a tremendous number of pollinators.
Photo: Nicola Temple
This is the Year of the Pollinator at the Botanic Garden, so there are any number of pollination themed activities happening this year, including a beekeeping taster day, short courses for encouraging pollinators to your garden, and of course the annual bee and pollination festival in September.  And if you happen to snap a great photo of a pollinator this summer, you can enter the Botanic Garden’s photography competition, which will earn you a signed copy of Steven’s Field Guide to the Bees of Great Britain and Ireland as well as tickets to the Bee and Pollination Festival, visit the website for more details on how to enter.

Sowing Victoria

By Nicola Temple

A photo taken a couple of years ago – I
have a grasp on my son as he leans
over into the tropical pool to get a
good look. Victoria cruziana is in flower
as is the lotus above us.
Photo credit: Shelby Temple

For me, one of the highlights at the University of Bristol Botanic Garden is the giant waterlily (Victoria cruziana) that lives in the pond in the tropical glass house. Its enormous leaves, which can reach 2 metres in diameter, are studded with spines on the underside and always provide ample wow factor for visiting children (my own included).  

The plant is found in slow moving waterways in Brazil, Argentina, Paraguay and Bolivia – in places such as the Pantanal. Its pollination story is an interesting one in that it is pollinated by a beetle (Cyclocephata castaneal). Its white flowers give off a strong scent that attracts the beetles in the evening. The flower then closes around the beetles, trapping them in the flower overnight. The flower produces heat (thermogenesis), raising the temperature as much as 9oC above the ambient temperature outside, which means the beetles can maintain a high level of activity without using as much energy. It’s a thermal reward and the plant benefits as the active beetles will pollinate the flower. The pollinated flower opens the next evening, revealing a new light pink colouration to its petals. The beetles flee the flower and make their way to the next unpollinated flower.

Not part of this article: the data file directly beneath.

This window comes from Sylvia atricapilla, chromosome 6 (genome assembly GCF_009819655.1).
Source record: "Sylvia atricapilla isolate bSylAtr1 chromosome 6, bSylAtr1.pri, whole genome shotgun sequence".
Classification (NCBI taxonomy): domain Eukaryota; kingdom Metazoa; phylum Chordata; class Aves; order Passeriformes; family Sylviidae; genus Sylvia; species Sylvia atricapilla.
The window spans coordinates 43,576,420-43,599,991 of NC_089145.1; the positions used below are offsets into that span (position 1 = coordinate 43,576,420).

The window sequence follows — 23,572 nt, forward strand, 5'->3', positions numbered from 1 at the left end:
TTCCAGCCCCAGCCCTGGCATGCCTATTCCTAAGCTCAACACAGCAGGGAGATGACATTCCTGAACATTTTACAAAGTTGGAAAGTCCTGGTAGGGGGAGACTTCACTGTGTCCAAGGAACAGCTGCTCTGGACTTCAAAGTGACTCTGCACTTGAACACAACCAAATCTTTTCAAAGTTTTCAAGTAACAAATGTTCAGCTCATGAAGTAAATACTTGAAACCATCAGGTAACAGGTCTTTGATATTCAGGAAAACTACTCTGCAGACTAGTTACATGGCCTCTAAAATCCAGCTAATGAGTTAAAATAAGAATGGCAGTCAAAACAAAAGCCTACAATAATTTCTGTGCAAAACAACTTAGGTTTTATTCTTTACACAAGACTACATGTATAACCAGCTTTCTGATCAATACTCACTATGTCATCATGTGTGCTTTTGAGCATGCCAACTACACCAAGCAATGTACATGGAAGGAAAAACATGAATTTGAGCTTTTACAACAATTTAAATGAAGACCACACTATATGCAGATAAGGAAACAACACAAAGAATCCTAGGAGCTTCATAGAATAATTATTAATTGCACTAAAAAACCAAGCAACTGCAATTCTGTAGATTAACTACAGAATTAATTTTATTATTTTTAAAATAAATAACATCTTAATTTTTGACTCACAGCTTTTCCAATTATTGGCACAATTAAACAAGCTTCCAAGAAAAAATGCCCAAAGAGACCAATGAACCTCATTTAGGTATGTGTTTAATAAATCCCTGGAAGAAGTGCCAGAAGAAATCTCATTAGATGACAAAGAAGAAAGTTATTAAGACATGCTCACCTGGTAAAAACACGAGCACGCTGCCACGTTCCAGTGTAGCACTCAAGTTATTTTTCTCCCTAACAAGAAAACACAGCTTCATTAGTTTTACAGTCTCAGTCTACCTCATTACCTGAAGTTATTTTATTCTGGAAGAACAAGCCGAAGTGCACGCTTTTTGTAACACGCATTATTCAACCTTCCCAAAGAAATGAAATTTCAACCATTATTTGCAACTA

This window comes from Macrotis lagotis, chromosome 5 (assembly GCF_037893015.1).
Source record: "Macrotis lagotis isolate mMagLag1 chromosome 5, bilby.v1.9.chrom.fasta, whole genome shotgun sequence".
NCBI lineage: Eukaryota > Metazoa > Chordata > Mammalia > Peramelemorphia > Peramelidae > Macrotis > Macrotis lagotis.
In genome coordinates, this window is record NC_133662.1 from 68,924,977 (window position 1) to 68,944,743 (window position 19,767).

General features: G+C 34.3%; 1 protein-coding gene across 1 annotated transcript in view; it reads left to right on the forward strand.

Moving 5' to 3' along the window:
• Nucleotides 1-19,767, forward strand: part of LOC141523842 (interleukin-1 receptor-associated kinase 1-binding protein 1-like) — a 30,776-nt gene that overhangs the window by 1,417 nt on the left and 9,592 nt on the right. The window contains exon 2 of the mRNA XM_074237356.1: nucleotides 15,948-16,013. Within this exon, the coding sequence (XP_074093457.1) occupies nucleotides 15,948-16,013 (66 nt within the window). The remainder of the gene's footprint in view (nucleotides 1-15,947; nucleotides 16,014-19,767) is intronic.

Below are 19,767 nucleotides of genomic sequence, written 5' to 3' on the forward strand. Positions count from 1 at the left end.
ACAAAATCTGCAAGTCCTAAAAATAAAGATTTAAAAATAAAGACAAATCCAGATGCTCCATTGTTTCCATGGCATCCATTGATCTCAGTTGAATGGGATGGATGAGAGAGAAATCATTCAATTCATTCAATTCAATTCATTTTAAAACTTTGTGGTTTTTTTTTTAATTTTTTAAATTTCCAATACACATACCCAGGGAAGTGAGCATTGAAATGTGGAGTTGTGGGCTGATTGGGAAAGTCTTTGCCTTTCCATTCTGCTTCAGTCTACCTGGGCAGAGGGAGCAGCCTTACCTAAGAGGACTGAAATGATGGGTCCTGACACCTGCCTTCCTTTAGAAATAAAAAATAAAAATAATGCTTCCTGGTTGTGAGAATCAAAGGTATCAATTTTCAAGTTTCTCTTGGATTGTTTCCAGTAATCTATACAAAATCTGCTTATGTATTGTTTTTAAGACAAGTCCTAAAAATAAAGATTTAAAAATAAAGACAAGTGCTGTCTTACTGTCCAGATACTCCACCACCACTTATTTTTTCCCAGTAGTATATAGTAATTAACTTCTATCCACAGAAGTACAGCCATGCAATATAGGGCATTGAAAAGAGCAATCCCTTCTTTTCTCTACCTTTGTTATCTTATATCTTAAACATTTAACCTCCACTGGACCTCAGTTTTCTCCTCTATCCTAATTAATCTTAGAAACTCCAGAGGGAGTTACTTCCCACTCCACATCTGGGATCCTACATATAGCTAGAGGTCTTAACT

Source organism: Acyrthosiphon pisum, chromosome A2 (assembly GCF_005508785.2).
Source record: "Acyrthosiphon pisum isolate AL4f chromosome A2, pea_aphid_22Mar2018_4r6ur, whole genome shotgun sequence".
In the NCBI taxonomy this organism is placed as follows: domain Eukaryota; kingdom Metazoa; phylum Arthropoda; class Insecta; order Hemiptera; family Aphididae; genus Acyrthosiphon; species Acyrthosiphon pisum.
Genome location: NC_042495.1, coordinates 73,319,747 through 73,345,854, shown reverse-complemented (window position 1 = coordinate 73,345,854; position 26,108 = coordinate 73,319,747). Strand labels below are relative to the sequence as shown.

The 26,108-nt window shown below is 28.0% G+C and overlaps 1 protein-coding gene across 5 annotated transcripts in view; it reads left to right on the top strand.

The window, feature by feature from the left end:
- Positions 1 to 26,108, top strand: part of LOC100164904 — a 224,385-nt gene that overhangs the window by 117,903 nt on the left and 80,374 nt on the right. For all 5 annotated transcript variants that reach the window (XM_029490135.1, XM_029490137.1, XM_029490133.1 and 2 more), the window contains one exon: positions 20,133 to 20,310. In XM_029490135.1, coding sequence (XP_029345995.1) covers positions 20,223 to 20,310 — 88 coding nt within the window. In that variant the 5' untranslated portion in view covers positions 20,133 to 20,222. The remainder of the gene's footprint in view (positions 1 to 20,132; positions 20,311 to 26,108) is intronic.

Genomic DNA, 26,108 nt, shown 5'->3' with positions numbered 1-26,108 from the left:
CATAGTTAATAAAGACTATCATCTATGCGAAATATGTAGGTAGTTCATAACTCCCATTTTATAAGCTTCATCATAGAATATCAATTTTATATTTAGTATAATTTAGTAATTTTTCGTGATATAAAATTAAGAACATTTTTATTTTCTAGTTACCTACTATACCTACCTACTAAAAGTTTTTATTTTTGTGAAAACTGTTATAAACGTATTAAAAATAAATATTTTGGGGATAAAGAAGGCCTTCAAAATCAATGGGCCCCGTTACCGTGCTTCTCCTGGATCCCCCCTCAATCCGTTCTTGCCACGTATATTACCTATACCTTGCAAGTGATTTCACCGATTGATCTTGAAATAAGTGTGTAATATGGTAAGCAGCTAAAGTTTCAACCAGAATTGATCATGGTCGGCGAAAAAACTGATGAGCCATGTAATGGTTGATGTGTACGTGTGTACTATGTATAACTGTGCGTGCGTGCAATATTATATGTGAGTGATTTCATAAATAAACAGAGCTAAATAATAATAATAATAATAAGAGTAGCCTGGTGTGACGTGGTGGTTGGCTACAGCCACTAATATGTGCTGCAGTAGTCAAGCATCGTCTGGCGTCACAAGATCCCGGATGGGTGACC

Of course, this species of beetle isn’t found in the Botanic Garden, which makes pollination a bit more challenging. However, there are other insects in the Garden that have filled this niche and the plants have set seed over the last few years. However, this is the first year that staff at the Botanic Garden have tried to sow this seed and, so far, things are going well!
The seeds of Victoria cruziana are kept wet.
Photo credit: Andy Winfield

Replicating the natural environment

In its natural environment, the seeds from Victoria cruziana would be buried in the sediments, stirred up perhaps by grazing capybara and swirling river currents. It wouldn’t be until the high water levels following the rainy season had receded that the water temperature and the amount of light penetrating to the sediments beneath would be sufficient to prompt germination.